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Book recommendations for North African/Italian Campaign

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  • #16
    "Struggle for the Middle Sea: The Great Navies at War in the Mediterranean Theater, 1940-1945"

    The Mediterranean Sea is the maritime crossroads where Europe, Asia and Africa meet. It was the most intensely contested body of water in World War II. More major naval actions were fought in the Mediterranean than in the Atlantic or Pacific. Its waters witnessed carrier strikes, battle-line shootouts, cruiser-destroyer engagements, convoy attacks, coastal actions, amphibious assaults, and bitter submarine campaigns. Despite the importance of the Mediterranean war, however, its recent literature is remarkably sparse and largely one-sided. The Struggle in the Middle Sea is a fresh study of the Mediterranean naval war. It analyses the actions and performances of each of the five major navies, the British, Italian, French, German, and American within a chronological, operational narrative of the entire five year campaign, and examines, without partisanship, the national imperatives that drove much of the action. The Struggle in the Middle Sea sidesteps the myths that haunt this campaign, like Great Britain enjoyed a moral advantage over Italy, or the French were Germans puppets, or the North African campaign contributed to the eventual Allied victory. The book documents how the British Royal Navy, despite brilliant victories, was bled white in a campaign with questionable strategic goals; how Italy followed its own coherent naval strategy, much to the frustration of its German ally; how the Marine National was the strength of the independent French state and how it fought the Allies–and rejected the Axis–to maintain that independence. Finally, while the book concentrates on the 1940 to 1943 period, it also covers Germany's improvised and remarkably successful fighting withdrawal at sea from 1943-1945.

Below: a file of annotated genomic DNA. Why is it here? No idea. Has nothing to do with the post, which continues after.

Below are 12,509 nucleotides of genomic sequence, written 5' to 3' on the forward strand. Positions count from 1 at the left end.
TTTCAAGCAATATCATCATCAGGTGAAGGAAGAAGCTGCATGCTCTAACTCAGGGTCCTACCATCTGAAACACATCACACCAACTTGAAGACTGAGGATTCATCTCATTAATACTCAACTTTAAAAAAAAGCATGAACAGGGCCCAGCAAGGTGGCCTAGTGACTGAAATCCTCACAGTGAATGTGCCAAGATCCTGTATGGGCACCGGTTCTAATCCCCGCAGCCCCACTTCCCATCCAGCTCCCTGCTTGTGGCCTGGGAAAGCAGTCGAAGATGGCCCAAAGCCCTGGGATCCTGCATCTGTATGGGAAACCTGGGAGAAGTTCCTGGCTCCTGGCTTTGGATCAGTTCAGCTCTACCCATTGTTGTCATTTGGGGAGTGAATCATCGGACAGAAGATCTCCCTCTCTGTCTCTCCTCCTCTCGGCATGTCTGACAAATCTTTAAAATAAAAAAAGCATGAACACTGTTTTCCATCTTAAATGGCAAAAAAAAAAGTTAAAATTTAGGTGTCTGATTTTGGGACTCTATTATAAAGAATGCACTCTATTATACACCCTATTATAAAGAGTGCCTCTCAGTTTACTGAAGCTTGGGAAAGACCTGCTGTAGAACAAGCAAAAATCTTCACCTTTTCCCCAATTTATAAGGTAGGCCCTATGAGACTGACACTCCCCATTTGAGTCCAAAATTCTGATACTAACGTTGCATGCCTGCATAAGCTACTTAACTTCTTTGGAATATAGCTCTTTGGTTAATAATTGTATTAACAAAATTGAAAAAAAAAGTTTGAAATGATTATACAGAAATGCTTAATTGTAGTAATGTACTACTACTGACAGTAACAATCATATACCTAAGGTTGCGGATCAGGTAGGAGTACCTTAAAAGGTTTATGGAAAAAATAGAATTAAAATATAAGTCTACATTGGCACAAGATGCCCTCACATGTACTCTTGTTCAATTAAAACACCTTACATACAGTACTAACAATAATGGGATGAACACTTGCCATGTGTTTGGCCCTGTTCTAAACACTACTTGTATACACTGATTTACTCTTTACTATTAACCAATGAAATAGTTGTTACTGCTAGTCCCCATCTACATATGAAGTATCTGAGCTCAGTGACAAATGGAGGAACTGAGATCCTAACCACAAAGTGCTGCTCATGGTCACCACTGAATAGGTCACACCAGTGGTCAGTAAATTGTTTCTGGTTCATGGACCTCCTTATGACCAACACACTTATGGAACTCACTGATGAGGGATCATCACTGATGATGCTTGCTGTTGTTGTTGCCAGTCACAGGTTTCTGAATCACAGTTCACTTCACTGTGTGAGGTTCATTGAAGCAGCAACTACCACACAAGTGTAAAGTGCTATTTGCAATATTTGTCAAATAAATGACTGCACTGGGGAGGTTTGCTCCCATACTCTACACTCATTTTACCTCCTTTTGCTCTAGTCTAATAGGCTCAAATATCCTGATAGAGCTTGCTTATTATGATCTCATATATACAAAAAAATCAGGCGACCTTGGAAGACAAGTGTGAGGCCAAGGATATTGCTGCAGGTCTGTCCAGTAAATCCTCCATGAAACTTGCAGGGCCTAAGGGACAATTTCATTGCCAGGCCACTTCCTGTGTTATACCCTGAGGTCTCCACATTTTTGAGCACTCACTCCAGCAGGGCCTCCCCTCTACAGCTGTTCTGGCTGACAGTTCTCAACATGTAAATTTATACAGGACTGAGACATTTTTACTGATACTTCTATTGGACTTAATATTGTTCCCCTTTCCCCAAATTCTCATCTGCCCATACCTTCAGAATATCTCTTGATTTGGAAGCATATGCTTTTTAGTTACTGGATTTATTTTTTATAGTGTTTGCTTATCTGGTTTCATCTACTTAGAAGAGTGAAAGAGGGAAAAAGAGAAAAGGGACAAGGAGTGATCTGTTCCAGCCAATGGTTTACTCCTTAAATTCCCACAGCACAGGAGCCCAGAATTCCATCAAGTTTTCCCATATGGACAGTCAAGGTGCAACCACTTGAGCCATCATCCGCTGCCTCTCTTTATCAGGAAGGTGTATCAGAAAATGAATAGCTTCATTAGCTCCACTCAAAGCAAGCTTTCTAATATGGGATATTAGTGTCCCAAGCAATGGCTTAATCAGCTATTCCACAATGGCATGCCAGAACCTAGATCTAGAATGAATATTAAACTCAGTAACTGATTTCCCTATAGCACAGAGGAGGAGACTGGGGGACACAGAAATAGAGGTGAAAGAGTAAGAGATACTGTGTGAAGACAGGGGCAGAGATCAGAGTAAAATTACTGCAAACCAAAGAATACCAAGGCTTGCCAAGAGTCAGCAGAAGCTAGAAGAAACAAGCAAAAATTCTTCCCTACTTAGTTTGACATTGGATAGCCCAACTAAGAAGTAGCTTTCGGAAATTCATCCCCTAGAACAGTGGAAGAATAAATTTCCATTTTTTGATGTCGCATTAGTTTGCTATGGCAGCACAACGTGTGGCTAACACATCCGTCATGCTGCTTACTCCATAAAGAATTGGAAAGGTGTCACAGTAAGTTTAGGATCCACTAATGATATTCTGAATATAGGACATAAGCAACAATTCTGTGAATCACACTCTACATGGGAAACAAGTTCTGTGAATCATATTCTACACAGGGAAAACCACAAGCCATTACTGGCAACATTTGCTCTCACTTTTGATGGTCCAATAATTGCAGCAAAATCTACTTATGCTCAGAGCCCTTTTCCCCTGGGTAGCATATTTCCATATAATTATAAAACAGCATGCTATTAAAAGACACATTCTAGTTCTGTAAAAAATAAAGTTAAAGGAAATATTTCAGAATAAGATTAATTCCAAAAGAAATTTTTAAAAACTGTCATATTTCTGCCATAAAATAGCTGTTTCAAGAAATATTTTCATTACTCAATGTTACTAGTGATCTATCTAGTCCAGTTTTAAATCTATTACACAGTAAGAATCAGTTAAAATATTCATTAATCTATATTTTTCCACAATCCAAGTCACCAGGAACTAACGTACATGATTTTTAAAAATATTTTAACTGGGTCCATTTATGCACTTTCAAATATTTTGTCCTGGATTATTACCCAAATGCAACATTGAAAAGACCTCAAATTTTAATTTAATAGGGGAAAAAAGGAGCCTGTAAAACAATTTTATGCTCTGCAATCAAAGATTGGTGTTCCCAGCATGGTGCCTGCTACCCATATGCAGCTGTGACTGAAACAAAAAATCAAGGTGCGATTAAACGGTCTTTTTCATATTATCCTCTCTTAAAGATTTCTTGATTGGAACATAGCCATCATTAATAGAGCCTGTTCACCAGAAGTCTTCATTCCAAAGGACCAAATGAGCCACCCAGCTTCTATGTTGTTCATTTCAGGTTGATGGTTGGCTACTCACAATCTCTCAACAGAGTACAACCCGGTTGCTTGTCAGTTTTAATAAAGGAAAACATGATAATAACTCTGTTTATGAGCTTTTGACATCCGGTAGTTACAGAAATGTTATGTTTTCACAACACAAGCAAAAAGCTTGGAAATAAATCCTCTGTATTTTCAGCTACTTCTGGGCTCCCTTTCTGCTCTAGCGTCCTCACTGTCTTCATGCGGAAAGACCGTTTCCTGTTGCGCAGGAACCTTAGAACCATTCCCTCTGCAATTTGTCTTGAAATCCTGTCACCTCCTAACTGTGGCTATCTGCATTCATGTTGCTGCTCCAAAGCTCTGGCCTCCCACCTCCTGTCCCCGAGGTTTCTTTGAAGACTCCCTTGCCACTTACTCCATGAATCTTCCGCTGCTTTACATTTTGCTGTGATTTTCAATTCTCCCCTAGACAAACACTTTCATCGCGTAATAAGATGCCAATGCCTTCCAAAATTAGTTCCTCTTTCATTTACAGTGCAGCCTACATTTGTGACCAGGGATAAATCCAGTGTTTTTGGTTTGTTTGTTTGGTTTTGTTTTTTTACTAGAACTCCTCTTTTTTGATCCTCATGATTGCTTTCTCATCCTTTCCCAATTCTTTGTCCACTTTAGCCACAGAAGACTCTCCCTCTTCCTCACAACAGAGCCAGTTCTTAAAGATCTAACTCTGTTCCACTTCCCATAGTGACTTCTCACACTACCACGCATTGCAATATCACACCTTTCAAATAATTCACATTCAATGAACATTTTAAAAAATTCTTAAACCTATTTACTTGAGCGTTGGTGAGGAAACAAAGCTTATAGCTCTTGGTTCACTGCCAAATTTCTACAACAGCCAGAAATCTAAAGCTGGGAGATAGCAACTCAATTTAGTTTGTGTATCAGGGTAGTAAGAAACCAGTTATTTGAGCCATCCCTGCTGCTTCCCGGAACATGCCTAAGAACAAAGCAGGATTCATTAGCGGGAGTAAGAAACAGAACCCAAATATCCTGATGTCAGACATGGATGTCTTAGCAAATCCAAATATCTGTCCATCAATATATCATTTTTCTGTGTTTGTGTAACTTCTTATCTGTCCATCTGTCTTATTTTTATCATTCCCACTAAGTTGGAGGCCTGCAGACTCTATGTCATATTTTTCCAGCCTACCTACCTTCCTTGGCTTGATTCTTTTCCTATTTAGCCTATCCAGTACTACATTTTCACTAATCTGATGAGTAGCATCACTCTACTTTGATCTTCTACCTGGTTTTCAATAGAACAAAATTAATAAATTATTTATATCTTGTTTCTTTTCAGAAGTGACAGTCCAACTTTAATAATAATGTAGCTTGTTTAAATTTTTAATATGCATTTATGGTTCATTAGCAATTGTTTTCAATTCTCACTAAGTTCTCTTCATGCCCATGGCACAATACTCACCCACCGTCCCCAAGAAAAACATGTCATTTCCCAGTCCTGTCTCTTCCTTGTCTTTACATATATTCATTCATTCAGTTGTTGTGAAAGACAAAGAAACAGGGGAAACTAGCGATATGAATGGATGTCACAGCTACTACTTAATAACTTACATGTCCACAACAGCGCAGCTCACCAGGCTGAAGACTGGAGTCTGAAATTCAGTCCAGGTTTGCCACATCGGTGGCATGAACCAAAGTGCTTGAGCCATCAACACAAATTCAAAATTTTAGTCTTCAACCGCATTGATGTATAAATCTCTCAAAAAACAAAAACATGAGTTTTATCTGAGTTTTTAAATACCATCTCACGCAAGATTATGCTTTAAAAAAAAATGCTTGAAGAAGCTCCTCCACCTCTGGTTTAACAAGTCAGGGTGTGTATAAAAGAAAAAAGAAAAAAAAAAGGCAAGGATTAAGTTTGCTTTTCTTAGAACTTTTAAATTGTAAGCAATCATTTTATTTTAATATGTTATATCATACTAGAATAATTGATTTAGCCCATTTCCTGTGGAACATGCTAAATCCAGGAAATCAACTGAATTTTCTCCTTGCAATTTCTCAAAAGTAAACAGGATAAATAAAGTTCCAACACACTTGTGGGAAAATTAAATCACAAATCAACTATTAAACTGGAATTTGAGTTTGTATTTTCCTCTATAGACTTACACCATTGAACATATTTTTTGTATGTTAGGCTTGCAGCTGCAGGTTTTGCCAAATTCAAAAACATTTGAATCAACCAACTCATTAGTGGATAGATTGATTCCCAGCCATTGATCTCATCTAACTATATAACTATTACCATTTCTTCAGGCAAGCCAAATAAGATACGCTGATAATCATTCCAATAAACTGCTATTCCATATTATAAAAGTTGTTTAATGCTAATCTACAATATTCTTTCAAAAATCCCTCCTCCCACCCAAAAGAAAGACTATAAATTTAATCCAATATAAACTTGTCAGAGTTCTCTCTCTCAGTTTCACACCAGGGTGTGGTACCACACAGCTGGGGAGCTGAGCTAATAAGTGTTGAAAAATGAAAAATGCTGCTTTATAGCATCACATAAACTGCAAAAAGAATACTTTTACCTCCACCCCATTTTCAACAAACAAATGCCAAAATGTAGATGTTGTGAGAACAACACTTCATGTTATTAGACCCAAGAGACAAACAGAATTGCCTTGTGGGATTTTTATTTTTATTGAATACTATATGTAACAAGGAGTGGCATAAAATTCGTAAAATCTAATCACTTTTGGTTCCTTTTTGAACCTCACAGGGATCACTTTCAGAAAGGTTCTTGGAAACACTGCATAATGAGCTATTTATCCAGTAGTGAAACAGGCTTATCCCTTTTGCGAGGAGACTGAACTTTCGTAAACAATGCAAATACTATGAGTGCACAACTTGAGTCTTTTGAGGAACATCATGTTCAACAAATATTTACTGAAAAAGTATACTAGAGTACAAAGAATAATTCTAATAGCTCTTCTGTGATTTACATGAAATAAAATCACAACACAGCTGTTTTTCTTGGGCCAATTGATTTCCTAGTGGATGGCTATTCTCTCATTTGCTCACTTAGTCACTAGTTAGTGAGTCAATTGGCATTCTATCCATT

"Eighth Army in Italy 1943-45: The Long Hard Slog"

    Eighth Army, Britain's most famous field army of the twentieth century, landed in Italy in September 1943 and fought continously until the defeat of the Germans in early-May 1945. This book studies the experience of Eighth Army in the Italian campaign, examining how a force accustomed to the open spaces of North Africa adjusted to the difficult terrain of Italy where fighting became much more a matter for the infantry than for the armour. It also compares the qualities of the commanders of Eighth Army in Italy: Montgomery; Leese and, finally, McCreery. The book uses official records at various levels, personal accounts - some never before published - and published material to present a picture of an army that, although defined as British, was one of the war's most cosmopolitan formations. Its soldiers came from the UK, Canada, India, Ireland, Nepal, New Zealand, Poland and South Africa as well as from Palestine - the Jewish Brigade - and from Italy itself.


    • #17
      'Take These Men' is a great book written by a young tank officer about his experiences in North Africa-


      • #18
        Bitter Victory: The Battle for Sicily.

        Fatal Decision: The Battle for Anzio and Rome.

        WW2 in the Mediterranean.

        All by Carlo D'Este.

        Also 'The Allies fight back' the second part of John Hollands WW2 trilogy.


        • #19
          Originally posted by Poor Old Spike View Post
          'Take These Men' is a great book written by a young tank officer about his experiences in North Africa-

          Yup I already recommended it some posts in this thread ago
          Human history becomes more and more a race between education and catastrophe (H G Wells)
          Mit der Dummheit kaempfen Goetter selbst vergebens (Friedrich von Schiller)


          • #20
            Originally posted by MarkV View Post
            Yup I already recommended it some posts in this thread ago
            Sorry mate I missed your post..

            Eye candy shots-



            Brit tank crew



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